From Russia to Zero-Trust

 

A discussion on modern cybersecurity challenges and solutions with Peter Bahas CISSP, Senior Solutions Engineer at Keysight Technologies.

Any conversation about cybersecurity right now must consider the warnings by experts around the globe of a potential increase in Cyberattacks timed with Russia’s invasion of Ukraine. While Russia has long been recognized as a source of significant, nefarious cyber activity, one cannot help but wonder why a conflict between two European nations might spark a rise in cybercrime in Australia?

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According to Peter Bahas CISSP, Senior Solutions Engineer at Keysight Technologies, this is just the latest in a host of reasons why organisations and governments must continue to shore up defences against cybercrime, and eliminate common gaps in order to do so.

Potential for Infrastructure Attacks

Peter has over 20 years’ experience designing, managing and securing networks across the world for large Enterprise, Government and Service Providers and is no stranger to understanding and thwarting cyber-attacks. He explains that, because Western allies like Australia are showing support for Ukraine and rallying against the war waged by Russia, it might make Australia a prime candidate for potential infrastructure attacks.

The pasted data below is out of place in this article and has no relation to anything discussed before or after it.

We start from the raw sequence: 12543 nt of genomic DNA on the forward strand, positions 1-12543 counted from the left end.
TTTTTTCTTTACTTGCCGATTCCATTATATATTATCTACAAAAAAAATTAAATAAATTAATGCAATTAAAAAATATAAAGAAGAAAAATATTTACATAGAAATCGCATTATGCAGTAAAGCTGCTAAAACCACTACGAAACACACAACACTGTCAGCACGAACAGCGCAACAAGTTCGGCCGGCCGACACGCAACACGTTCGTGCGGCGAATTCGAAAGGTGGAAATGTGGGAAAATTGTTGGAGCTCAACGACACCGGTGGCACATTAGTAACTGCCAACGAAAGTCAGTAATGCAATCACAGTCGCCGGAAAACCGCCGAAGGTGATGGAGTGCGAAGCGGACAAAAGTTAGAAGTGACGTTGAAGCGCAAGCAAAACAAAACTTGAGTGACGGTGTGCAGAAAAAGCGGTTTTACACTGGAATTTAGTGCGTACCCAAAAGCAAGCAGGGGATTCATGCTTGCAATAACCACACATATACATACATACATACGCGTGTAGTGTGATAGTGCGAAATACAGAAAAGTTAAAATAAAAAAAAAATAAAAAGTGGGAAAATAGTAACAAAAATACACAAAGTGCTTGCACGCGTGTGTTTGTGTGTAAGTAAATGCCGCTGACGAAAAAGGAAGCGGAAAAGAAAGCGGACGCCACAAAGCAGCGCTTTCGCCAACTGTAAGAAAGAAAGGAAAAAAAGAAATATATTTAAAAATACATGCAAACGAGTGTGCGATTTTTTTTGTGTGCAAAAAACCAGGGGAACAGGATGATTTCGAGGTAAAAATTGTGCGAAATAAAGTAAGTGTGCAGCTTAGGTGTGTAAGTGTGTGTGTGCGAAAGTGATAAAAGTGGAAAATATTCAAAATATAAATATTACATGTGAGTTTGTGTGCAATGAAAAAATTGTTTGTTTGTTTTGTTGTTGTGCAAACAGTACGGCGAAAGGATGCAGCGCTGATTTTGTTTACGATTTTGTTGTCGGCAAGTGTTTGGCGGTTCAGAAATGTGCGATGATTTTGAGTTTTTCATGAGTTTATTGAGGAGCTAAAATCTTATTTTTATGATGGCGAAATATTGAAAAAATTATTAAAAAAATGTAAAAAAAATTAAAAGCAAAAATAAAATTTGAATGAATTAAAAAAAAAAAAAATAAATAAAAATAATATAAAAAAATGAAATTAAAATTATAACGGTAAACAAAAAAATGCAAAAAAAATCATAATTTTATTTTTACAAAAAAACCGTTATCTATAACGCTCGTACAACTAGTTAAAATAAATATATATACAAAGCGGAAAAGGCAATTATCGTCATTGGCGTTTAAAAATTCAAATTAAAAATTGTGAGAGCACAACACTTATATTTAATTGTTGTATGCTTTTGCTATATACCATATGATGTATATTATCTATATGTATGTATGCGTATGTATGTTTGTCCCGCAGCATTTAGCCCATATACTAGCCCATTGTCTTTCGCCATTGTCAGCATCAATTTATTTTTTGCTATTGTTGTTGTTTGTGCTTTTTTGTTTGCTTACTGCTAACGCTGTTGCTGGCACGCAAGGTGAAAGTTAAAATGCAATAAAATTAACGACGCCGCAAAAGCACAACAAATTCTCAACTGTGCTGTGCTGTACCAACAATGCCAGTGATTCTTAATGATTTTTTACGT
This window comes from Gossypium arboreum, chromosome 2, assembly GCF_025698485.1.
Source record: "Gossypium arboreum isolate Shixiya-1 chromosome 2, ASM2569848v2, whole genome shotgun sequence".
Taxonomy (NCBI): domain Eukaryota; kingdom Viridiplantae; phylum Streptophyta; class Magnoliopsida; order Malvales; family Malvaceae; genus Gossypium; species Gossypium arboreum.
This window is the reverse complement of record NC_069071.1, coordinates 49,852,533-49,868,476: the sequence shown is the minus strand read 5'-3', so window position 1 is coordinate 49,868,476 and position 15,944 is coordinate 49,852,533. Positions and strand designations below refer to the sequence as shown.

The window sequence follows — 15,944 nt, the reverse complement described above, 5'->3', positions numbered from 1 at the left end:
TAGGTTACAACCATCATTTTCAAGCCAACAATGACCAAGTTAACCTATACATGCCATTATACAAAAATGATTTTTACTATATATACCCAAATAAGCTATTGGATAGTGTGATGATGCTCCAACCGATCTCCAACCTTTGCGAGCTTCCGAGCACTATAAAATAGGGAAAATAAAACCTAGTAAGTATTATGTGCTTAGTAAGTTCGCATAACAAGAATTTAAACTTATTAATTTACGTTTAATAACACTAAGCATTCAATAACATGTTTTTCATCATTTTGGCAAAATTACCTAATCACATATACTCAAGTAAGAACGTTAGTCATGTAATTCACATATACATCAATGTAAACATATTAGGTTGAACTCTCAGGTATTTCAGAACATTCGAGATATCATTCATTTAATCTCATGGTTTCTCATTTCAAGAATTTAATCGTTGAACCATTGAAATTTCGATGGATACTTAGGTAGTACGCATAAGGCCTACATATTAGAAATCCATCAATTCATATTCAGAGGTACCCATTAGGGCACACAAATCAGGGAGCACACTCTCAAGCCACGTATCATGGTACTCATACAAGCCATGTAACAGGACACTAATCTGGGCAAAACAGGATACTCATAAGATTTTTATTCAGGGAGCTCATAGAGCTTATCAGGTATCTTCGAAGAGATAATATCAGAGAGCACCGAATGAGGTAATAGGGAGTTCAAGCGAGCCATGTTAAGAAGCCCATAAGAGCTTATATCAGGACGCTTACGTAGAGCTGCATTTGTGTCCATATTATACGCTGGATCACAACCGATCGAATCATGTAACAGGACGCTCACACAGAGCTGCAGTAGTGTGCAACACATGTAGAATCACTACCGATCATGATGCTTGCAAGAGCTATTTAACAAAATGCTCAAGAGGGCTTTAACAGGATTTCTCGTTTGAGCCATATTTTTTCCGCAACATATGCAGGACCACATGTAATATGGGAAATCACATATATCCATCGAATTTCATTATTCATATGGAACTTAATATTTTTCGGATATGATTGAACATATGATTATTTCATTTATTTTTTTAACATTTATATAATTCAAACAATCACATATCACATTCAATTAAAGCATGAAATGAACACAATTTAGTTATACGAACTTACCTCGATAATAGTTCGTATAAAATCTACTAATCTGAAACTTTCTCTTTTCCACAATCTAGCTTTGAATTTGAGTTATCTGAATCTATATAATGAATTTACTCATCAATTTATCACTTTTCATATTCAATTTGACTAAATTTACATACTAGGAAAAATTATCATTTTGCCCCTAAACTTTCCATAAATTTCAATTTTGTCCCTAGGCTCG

“You’ve got to remember, in today’s day and age, critical infrastructure systems for controlling energy grids, utilities, chemical plants, transportation and defense systems, to name but a few, are online and controlled by applications, making them susceptible to Cyber Attacks. What’s worse, is the attack can be initiated from anonymous networks, such as the Dark WEB, hence making it very difficult to point the finger at a particular Nation State or Cyber Criminal responsible for the attack. It is very easy to instigate a cyber attack and do significant damage,” states Peter.

“A lot of people have the misconception that, ‘a cyber-attack is something virtual, it’s online, it’s not going to affect me.’ That’s not true. In fact, nothing could be farther from the truth,” he says. “The damage and impact that can result from a targeted cyber attack may be equivalent to conventional warfare methods using artillery, missiles and explosives.”

Peter gives the example of a well-known cyber attack, the Stuxnet cyber weapon which resulted in substantial destruction on a nuclear facility in the middle east. Another famous case he references is the extensive damage caused by the cyberattack on Ukraine’s power grid.

“I was in the U.S. about ten years ago working with the National Guard and the Department of Homeland Security. In our discussions, I asked, ‘What do you think was the major cause of loss of life in Hurricane Katrina?’ Believe it or not, most lives were lost not through the hurricane directly, but through the lack of resources such as electricity, power and water that came about after the event. That’s where the major loss of life occurred. In terms of a cyberattack, where it is increasingly easy to target critical infrastructure thanks to increased connectivity and the internet of things, the threat to citizens is very real.”